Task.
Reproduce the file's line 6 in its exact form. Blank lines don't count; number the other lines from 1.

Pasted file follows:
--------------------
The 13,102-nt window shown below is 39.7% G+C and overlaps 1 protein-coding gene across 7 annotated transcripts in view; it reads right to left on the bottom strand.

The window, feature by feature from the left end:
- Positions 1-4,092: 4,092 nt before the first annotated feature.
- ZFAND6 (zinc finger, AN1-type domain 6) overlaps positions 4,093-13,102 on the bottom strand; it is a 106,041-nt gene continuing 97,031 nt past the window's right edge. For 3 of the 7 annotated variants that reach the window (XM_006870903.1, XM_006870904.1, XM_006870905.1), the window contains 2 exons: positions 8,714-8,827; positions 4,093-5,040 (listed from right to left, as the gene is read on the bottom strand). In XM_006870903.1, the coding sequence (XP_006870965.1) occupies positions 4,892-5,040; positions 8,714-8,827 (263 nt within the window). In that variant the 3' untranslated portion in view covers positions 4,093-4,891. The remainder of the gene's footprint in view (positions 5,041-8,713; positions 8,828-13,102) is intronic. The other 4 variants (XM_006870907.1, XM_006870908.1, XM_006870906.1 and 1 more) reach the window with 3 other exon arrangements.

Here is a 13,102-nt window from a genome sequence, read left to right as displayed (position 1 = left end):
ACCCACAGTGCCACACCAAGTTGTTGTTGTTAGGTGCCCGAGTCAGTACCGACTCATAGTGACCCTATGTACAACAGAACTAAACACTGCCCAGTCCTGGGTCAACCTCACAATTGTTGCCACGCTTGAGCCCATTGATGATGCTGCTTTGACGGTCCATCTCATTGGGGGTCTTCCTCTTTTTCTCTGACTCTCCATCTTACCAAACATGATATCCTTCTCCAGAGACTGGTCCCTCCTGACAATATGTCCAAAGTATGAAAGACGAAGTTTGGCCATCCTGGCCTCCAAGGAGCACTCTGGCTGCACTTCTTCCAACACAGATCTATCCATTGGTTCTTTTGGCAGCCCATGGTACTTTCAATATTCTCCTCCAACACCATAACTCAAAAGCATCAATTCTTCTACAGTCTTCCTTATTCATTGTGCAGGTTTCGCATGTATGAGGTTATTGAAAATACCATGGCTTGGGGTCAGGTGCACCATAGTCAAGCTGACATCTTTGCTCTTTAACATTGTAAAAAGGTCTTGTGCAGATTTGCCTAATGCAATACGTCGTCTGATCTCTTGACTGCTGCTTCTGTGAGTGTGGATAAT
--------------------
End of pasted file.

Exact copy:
ACCCACAGTGCCACACCAAGTTGTTGTTGTTAGGTGCCCGAGTCAGTACCGACTCATAGTGACCCTATGTACAACAGAACTAAACACTGCCCAGTCCTGGGTCAACCTCACAATTGTTGCCACGCTTGAGCCCATTGATGATGCTGCTTTGACGGTCCATCTCATTGGGGGTCTTCCTCTTTTTCTCTGACTCTCCATCTTACCAAACATGATATCCTTCTCCAGAGACTGGTCCCTCCTGACAATATGTCCAAAGTATGAAAGACGAAGTTTGGCCATCCTGGCCTCCAAGGAGCACTCTGGCTGCACTTCTTCCAACACAGATCTATCCATTGGTTCTTTTGGCAGCCCATGGTACTTTCAATATTCTCCTCCAACACCATAACTCAAAAGCATCAATTCTTCTACAGTCTTCCTTATTCATTGTGCAGGTTTCGCATGTATGAGGTTATTGAAAATACCATGGCTTGGGGTCAGGTGCACCATAGTCAAGCTGACATCTTTGCTCTTTAACATTGTAAAAAGGTCTTGTGCAGATTTGCCTAATGCAATACGTCGTCTGATCTCTTGACTGCTGCTTCTGTGAGTGTGGATAAT